At the start of ‘Rise of the Planet of the Apes,’ Will and Caesar are not very close as they have just met. Will was not sure how to take care of a baby ape, and he is mostly interested in Caesar when he finds out that the drug ALZ112 was passed onto him by his mother. In the first scene Caesar depends on Will to feed him and take care of him. The director shows that Will is not that interested in Caesar in sound when Will says, “This isn’t my responsibility, its company property.” This shows that Will does not care for Caesar and that they have not bonded yet. Wyatt shows...
The Culture of Great Apes
Bonobo’s and chimpanzee’s are very intelligent species. From using tools and herbal medicines to caring for and raising their young, there are more than a few things that set them apart from other species in the animal kingdom. Culture is a society’s shared and socially transmitted ideas, values, and perceptions, which are used to make sense of experience and generate behavior and are reflected in that behavior . Using this definition it seems that our nearest relatives, the great apes, possess culture. In human terms, culture means something not entirely different but different none the less to me.
I would argue that most humans interpret culture as something entirely different. Culture could be described most simply as art and various improvements that are not necessary but more pleasing aesthetically. As an example various art forms that humans have created over time and the amenities that we have invented to make our lives more comfortable, like the creation of objects that serve no survival purpose. It is in this sense that I would argue against the culture of primates as it has not been observed yet that they possess the ability to create objects solely for entertainment or aesthetic purposes.
The definition from the book is interesting to me. I find it interesting because the book used a definition assumedly made by an anthropologist or paleontologist which clearly helps to further or...
...Great Apes as Food
This article talks about the love for great apes meat in Central Africa. Although some religions forbidden ape meat as food but others like to consume the meat and they actually prefer it from the other meats.
There are many reasons why central Africans like Consuming great apes as food other than the taste. In Some parts of central Africa people believe that eating Apes as food would bring strength and power that these great apes possess. Medicine plays a role in encouraging apes meat. Gorilla's hands are used by athletes to make them stronger. Also the gorillas flesh is used to cure backache. even though there is enough beef or pork meat in the region, the market for ape meat is still high and people actually pay much higher prices to get chimpanzee meat.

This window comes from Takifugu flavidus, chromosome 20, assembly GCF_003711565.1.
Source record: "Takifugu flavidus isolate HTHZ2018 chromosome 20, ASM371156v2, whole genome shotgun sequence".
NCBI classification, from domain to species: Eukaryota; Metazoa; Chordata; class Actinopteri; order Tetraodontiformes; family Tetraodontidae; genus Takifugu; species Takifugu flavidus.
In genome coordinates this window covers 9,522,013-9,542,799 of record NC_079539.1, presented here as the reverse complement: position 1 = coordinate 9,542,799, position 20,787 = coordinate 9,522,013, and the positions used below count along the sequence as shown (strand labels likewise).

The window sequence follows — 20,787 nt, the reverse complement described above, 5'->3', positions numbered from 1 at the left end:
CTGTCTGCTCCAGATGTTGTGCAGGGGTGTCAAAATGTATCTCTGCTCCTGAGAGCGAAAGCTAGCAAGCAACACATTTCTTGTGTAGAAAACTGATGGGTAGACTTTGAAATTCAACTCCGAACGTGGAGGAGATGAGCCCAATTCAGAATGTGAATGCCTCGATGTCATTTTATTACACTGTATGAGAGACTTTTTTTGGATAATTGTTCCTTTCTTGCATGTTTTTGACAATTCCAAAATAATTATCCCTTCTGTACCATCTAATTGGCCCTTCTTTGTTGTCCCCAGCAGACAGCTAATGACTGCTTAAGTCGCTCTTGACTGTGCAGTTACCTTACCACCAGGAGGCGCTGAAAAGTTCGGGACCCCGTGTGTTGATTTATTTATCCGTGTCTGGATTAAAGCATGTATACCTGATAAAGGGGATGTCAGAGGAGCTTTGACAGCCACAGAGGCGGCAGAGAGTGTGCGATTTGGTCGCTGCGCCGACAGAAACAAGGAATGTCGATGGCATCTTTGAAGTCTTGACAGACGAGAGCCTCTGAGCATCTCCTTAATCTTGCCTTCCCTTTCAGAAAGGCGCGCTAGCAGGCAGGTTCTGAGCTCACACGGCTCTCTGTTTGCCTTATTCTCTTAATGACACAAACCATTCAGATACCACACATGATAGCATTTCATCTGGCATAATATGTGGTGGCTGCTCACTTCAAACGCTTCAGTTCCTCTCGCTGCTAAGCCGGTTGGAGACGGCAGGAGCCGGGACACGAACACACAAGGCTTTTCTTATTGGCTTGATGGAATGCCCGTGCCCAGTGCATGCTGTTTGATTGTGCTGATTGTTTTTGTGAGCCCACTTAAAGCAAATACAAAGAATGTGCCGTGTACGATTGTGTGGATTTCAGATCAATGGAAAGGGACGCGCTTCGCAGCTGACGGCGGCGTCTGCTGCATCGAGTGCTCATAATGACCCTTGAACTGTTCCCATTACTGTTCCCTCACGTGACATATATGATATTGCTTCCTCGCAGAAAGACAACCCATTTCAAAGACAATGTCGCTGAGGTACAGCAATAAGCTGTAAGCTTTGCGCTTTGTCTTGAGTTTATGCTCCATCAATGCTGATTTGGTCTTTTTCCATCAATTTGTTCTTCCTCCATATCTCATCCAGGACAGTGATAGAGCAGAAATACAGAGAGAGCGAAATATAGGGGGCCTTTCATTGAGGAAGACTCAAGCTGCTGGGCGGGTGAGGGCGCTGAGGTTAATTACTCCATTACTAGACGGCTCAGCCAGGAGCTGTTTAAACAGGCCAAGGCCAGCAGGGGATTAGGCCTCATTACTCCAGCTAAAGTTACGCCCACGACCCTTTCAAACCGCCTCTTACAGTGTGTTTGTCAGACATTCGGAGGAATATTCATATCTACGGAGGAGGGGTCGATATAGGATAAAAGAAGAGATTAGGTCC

Because of the founding of new hunting technologies the numbers of apes hunted are increasing every year . unfortunately because apes are so close to human they can transfer viruses easily, and many diseases are actually carried because of bushmeat.
This article was fascinating. While I was reading, I got shocked and disgusted at the different ways you can cook a gorilla. But it makes sense to eat bushmeat when there is less protein available. One other thing I got shocked from was the price of bushmeat which was much higher than pork or beef. They value...
...The Hairy Ape
The childhood of Yank had been a complete distressing childhood that Yank never wanted to talk about. Yank had gone through horrible moments when he was a child. Listening to his father who was abusive was a misery for Yank as a kid. Yank’s parents used to fight severely every night that they would break the furniture. Yank left his home when his mother died because of tremens. Yank was so tired of his father’s punishment and beatings that he had no other option but to run away from home.
Yank had been projected as a fireman working in a ship. In the beginning of the drama Yank had been displayed as a happy person who knows that the work he does is important for the ship. But soon he comes to know that he stands nowhere in the society. His social status was null and he could not do anything to raise his standard.
His lack of knowledge holds him back from understanding the world and understanding where he belongs in life. No education means that Yank has to rely on his strength and the little skills that he has to help him endure and get through life. However, these skills will not get him to a higher class in society because he still has no education. Yank's inability to think not only puts him at a lower social class, but renders him unable to fit in or defend himself in the world besides when he's on the ship.
Yank meets Mildred Douglas who is a daughter of a rich man. Mildred goes through the same identity crisis. Mildred is a woman...